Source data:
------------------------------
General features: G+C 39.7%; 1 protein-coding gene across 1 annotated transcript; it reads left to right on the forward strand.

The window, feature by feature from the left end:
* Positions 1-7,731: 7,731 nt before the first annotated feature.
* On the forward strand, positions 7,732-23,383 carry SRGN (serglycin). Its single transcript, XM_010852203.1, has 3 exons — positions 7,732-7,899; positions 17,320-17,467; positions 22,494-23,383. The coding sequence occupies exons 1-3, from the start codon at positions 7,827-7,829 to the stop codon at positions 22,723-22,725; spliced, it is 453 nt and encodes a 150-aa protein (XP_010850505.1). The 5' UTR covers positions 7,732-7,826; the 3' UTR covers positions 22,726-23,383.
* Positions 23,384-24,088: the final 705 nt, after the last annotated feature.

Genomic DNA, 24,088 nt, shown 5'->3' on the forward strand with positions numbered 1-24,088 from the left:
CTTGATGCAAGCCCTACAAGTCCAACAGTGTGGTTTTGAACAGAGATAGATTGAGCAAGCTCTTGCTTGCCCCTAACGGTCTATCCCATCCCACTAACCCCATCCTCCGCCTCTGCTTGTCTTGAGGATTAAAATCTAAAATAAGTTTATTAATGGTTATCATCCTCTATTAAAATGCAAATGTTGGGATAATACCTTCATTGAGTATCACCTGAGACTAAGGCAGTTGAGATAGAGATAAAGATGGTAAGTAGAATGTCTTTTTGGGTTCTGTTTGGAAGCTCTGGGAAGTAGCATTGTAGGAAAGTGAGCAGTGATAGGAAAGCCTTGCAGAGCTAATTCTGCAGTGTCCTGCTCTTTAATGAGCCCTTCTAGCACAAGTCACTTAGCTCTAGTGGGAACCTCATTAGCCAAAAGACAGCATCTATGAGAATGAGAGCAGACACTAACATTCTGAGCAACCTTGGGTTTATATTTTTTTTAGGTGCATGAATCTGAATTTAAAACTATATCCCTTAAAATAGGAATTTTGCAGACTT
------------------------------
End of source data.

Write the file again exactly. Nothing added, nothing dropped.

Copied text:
General features: G+C 39.7%; 1 protein-coding gene across 1 annotated transcript; it reads left to right on the forward strand.

The window, feature by feature from the left end:
* Positions 1-7,731: 7,731 nt before the first annotated feature.
* On the forward strand, positions 7,732-23,383 carry SRGN (serglycin). Its single transcript, XM_010852203.1, has 3 exons — positions 7,732-7,899; positions 17,320-17,467; positions 22,494-23,383. The coding sequence occupies exons 1-3, from the start codon at positions 7,827-7,829 to the stop codon at positions 22,723-22,725; spliced, it is 453 nt and encodes a 150-aa protein (XP_010850505.1). The 5' UTR covers positions 7,732-7,826; the 3' UTR covers positions 22,726-23,383.
* Positions 23,384-24,088: the final 705 nt, after the last annotated feature.

Genomic DNA, 24,088 nt, shown 5'->3' on the forward strand with positions numbered 1-24,088 from the left:
CTTGATGCAAGCCCTACAAGTCCAACAGTGTGGTTTTGAACAGAGATAGATTGAGCAAGCTCTTGCTTGCCCCTAACGGTCTATCCCATCCCACTAACCCCATCCTCCGCCTCTGCTTGTCTTGAGGATTAAAATCTAAAATAAGTTTATTAATGGTTATCATCCTCTATTAAAATGCAAATGTTGGGATAATACCTTCATTGAGTATCACCTGAGACTAAGGCAGTTGAGATAGAGATAAAGATGGTAAGTAGAATGTCTTTTTGGGTTCTGTTTGGAAGCTCTGGGAAGTAGCATTGTAGGAAAGTGAGCAGTGATAGGAAAGCCTTGCAGAGCTAATTCTGCAGTGTCCTGCTCTTTAATGAGCCCTTCTAGCACAAGTCACTTAGCTCTAGTGGGAACCTCATTAGCCAAAAGACAGCATCTATGAGAATGAGAGCAGACACTAACATTCTGAGCAACCTTGGGTTTATATTTTTTTTAGGTGCATGAATCTGAATTTAAAACTATATCCCTTAAAATAGGAATTTTGCAGACTT